Tuesday, July 28, 2015

Osibisa - 1973 - Happy Children

Happy Children

01. Happy Children (6:31)
02. We Want to Know (Mo)    (5:56)
03. Kotoku (2:39)
04. Take Your Trouble... Go (4:05)
05. Adwoa (4:14)
06. Bassa-Bassa (4:55)
07. Somaja (3:34)
08. Fire (5:21)

- Jean-Karl Dikoto Mandengue / Bass
- Teddy Osei / Flute, Percussion, Saxophone
- Jean Roussel / Keyboards
- Mac Tontoh / Trumpet, Flugelhorn
- Sol Amarfio / Bongos, Drums

Osibisa are a band mostly known for their up-tempo Afro-Caribbean percussive rave-ups, and maybe because their first 2 releases were lavishly presented in fantastic Roger Dean cover-art (which always is 'suggestive' for prog-heads.....) but that aside, the band produced some fine work which can be considered as 'progressive' music, after all, there weren't many bands (if any, to my knowledge) who sounded, or composed music like them.
By the time of this album, 'Happy Children' (their 4th), they were heading toward a more accessible style but without compromising the 'tribal' roots. Starting out almost in 'party mood' (very up-lifting and positive) we are greeted with "Is everybody ready... ?? - Beautiful children ready... ??" and the title song takes off on an exciting journey of funky clavinet and some well played brass lines with simple but effective riffs. The vocal chants in this song work well, too. 'We Want To Know (Mo)' is similar, but slower paced with some great percussion, cool bass playing and more of that clavinet. 'Kotoku' is an instrumental piece with a beautiful, laid-back melody, the use of muted trumpet giving it a hazy, 'after-hours' atmosphere. Some well arranged percussion tops off this fine track. 'Take Your Trouble... Go' is an excellent track, this time the guitar is up-front (I think it's the only guitar utilised, actually) and it gives the tune a 'rockier' edge. The shimmering electric piano playing (a Wurlitzer?) is a treat, as is the solo percussive work-out towards the end.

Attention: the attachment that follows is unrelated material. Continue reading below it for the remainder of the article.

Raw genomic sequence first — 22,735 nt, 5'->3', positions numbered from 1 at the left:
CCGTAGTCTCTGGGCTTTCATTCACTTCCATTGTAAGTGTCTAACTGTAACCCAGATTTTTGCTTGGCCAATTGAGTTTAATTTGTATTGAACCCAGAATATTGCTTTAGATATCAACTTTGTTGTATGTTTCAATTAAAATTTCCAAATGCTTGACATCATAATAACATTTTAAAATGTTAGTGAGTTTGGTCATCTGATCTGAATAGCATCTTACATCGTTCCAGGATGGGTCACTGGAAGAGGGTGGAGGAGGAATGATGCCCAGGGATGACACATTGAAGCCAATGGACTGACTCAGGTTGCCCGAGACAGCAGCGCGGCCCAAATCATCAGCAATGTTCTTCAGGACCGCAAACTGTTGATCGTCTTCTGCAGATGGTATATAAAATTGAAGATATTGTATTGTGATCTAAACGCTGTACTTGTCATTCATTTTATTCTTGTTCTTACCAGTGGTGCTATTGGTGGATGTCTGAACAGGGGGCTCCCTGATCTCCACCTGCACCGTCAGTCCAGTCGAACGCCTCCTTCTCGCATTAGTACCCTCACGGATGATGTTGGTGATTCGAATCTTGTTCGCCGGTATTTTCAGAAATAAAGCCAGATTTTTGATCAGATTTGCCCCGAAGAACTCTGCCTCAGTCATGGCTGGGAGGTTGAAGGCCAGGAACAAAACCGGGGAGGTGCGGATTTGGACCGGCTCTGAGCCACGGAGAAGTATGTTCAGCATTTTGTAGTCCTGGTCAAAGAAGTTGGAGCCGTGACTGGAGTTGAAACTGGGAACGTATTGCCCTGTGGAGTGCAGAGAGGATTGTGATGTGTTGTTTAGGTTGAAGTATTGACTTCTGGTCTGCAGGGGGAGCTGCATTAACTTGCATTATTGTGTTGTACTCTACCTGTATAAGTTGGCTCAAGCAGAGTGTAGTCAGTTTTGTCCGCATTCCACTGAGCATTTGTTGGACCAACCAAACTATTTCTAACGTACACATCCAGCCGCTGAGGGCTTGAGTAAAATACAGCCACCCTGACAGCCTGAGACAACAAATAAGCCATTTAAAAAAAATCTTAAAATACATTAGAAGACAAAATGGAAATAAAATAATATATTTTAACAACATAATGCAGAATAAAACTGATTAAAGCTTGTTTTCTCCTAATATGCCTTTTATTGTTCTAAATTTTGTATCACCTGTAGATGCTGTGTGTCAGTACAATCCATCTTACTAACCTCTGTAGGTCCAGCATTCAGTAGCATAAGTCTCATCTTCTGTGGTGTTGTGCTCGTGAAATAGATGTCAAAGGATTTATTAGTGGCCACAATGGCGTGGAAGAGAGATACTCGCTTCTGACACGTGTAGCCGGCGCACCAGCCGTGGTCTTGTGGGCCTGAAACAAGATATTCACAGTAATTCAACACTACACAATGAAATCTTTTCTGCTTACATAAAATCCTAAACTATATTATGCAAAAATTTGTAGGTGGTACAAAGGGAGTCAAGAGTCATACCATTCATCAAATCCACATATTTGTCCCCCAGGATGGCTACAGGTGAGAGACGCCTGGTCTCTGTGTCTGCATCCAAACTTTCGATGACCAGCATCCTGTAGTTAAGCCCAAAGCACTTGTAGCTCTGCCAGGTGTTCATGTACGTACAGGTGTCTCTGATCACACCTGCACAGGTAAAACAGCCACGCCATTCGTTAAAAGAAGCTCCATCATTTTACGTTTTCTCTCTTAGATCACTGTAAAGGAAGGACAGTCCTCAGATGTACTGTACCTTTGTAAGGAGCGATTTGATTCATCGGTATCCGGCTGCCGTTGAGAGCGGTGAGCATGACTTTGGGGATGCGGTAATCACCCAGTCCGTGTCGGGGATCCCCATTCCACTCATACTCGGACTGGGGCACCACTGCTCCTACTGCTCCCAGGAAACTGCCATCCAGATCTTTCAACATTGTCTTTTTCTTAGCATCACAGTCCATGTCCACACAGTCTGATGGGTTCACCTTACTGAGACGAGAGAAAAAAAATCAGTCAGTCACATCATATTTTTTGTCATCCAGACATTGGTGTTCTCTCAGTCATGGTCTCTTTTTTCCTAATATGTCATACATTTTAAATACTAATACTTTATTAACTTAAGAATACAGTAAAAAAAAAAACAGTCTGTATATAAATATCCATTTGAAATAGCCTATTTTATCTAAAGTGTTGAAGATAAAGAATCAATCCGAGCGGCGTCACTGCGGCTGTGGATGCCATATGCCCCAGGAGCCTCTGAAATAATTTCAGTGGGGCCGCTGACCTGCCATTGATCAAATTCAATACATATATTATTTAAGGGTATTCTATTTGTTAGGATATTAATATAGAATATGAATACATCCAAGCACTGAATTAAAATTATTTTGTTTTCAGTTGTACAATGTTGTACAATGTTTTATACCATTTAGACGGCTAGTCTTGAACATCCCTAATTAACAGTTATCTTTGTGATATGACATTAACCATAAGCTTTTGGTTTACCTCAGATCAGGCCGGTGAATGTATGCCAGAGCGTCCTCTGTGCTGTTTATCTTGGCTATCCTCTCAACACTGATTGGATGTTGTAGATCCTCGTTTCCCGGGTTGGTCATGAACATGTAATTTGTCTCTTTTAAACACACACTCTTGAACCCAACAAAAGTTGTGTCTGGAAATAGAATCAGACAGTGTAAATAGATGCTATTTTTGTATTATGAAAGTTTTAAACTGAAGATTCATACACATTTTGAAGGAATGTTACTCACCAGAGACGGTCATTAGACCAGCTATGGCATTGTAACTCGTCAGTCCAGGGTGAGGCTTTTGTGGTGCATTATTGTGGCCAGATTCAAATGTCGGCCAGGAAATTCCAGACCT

The second side opens with 'Adwoa', a vocal heavy arrangement with a string-synth background, some flute flourishes, and sounds more Caribbean than African. Next we have a strangely arranged composition, and possibly the most 'progressive' song on the album with 'Bassa Bassa'. Starting with an interesting rhythm in 9/8, a great Bass-line leading the way, vocal chants, organ, piano and brass enter quickly and occasionally the riff is broken up by a weird semi-tone riff featuring some 'wobbly' organ work - this track really shows us how eclectic this band can be. 'Somaja' is very African, complete with tribal chanting and multitudinous percussion - a very 'traditional' sounding piece indeed. Final song, 'Fire', is another excellent one that has a nice groove to it, a quite jammy vibe and more shimmering e-piano work, there's also a nice Bass-Guitar work-out in the middle. I would have to say that whilst Osibisa may not be appreciated by all hard-core prog-heads, this release is a nice addition to your collection and features exotic cover-art to boot.

1 comment:

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